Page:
This charming seaside village has a surprising past. Find out about Russell’s history, how to get there and what to do when you arrive.
Where is Russell?
Russell is New Zealand’s oldest European settlement, and has a sleepy tranquillity that belies its tumultuous past. A picture-perfect seaside town, Russell is situated on a peninsula across the harbour from Paihia. It can be reached by passenger ferry, car ferry or by road.
Russell’s original name is Kororāreka, and it was a thriving Māori settlement well before Captain Cook arrived in 1769. The name is believed to have come from a wounded chief who was given some medicinal penguin soup. Upon tasting the broth, he said ‘Ka reka ko kororā’, which means ‘how sweet is the penguin’.
In the early 1800s, European and American ships began visiting Russell and trading with the local iwi (tribes). Russell offered a safe anchorage, so it quickly became a popular port of call for sailors, whalers and traders – as well as deserting seamen, runaway convicts, grog sellers and prostitutes. The once peaceful harbour soon gained a reputation as the ‘Hell hole of the Pacific’.
As one of New Zealand’s oldest settlements, Russell is home to many New Zealand firsts. A Russell tavern called the Duke of Marlborough was granted New Zealand’s first ever liquor licence in the 1840s. (You can still see the licence hanging over the bar today.)
In 1840, New Zealand’s founding document the Treaty of Waitangi was signed just across the harbour from Russell. Okiato, just to the south, was then chosen as New Zealand’s first capital and renamed Russell after Lord John Russell, Secretary of State for the colonies at the time. A year later Hobson changed his mind and made Auckland the capital. Over the years the name Russell began to be used for Kororāreka instead.
The years after the Treaty signing, saw tensions between Māori and the British. The British flew their Union Jack flag up on Flagstaff Hill (Maiki Hill) above Russell harbour. To some Māori this symbol of their loss of sovereignty was an unbearable provocation. Between 1844 and 1845 the flagstaff was cut down four times, with Ngāpuhi chieftain Hone Heke responsible for three of these protests. After the fourth flagstaff incident, war broke out in Russell and around Northland. You can see the bullet holes in the walls of Christ Church where the fighting raged.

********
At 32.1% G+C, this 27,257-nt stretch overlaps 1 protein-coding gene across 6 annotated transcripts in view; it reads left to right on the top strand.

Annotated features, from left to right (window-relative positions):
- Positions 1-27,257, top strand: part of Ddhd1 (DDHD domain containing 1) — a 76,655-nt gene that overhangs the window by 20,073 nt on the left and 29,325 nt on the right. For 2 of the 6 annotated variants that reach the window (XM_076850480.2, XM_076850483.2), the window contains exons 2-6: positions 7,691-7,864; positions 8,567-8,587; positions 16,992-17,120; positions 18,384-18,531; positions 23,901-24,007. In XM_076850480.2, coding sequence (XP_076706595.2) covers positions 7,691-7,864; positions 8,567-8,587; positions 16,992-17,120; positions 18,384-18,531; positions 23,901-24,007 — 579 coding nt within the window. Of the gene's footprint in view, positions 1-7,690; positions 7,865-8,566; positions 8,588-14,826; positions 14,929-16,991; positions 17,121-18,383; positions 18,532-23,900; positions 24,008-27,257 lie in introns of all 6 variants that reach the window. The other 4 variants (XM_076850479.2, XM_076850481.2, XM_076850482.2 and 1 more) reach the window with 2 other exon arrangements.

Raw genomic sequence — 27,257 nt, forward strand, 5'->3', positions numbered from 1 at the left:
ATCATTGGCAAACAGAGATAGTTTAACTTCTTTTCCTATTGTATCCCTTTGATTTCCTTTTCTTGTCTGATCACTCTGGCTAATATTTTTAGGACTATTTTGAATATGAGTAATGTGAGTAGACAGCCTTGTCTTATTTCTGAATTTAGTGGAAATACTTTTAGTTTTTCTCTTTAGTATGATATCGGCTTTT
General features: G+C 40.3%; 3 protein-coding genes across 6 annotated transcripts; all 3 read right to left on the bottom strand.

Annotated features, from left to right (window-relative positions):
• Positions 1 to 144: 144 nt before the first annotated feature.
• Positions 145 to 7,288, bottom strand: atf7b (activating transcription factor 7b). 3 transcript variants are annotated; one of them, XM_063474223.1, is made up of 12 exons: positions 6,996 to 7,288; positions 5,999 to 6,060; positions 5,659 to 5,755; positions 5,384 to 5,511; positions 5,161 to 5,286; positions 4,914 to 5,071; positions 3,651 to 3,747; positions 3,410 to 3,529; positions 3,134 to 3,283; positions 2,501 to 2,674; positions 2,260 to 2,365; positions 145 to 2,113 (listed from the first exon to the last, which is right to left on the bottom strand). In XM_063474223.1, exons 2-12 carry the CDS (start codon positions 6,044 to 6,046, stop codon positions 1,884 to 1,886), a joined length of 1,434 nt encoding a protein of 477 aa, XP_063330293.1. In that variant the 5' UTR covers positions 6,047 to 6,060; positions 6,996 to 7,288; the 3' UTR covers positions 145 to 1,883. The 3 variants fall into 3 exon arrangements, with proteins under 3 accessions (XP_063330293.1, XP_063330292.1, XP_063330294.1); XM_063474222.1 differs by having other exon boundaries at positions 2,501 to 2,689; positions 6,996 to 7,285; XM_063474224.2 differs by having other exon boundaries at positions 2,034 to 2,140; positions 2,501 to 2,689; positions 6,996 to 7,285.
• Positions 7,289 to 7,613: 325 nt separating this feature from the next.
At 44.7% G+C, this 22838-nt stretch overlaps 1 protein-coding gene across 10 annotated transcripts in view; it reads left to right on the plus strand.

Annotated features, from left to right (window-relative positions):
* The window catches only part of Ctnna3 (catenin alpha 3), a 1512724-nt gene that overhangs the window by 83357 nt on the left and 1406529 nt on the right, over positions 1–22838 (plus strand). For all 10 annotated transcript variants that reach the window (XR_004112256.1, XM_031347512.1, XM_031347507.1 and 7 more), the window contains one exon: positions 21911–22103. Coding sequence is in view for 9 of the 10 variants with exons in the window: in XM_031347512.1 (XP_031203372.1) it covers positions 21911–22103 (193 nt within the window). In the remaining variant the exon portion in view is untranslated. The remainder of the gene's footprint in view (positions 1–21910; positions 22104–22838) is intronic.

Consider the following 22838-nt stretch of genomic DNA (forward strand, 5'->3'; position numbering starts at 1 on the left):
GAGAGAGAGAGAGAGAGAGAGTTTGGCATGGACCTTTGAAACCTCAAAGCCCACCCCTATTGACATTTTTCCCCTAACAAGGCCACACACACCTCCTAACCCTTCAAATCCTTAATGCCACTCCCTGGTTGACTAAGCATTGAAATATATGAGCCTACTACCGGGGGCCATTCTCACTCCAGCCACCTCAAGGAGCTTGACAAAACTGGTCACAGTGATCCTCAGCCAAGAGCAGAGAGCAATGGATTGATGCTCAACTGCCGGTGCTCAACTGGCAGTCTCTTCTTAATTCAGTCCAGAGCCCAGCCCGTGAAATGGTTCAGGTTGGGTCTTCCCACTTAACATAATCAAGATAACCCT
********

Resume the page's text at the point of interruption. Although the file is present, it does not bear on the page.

Today another flagstaff, erected by Ngāpuhi iwi as a sign of goodwill, stands on Flagstaff Hill. The town below is once again a peaceful place, popular worldwide as a big game fishing base.
Things to do in Russell
There’s so much to see and do in Russell. If you have limited time, catch the ferry from Paihia and wander along the waterfront, looking at the historic buildings and enjoying the view. Grab some fish and chips to eat on the beach or sit down for a meal at one of the waterfront cafes, restaurants and bars.
There are plenty of great walks around Russell – hike to the top of Flagstaff Hill for amazing views over the Bay of Islands, or walk through the town and over the hill to get to Oneroa (Long Beach) for a swim.
If you’re keen to get out on the water, have a chat to the friendly information office about fishing, boating and cruise options. From a whole day out on the water to kayak hire and parasailing, there’s something for everyone.
Getting to Russell
The quickest way to get to Russell from Paihia is by ferry. You can take the passenger ferry directly across the harbour, or cross over on the vehicle ferry between Opua and Okiato.
Many people don’t realise that Russell is on a peninsula not an island! However, getting there by road without using the vehicle ferry will take a lot longer. The coastal road is not sealed and is narrow and very windy in places.
If you’re planning to drive to Russell, be aware that some GPS navigators don’t recognise the Opua car ferry as the direct route to Russell, and will suggest the coastal road instead.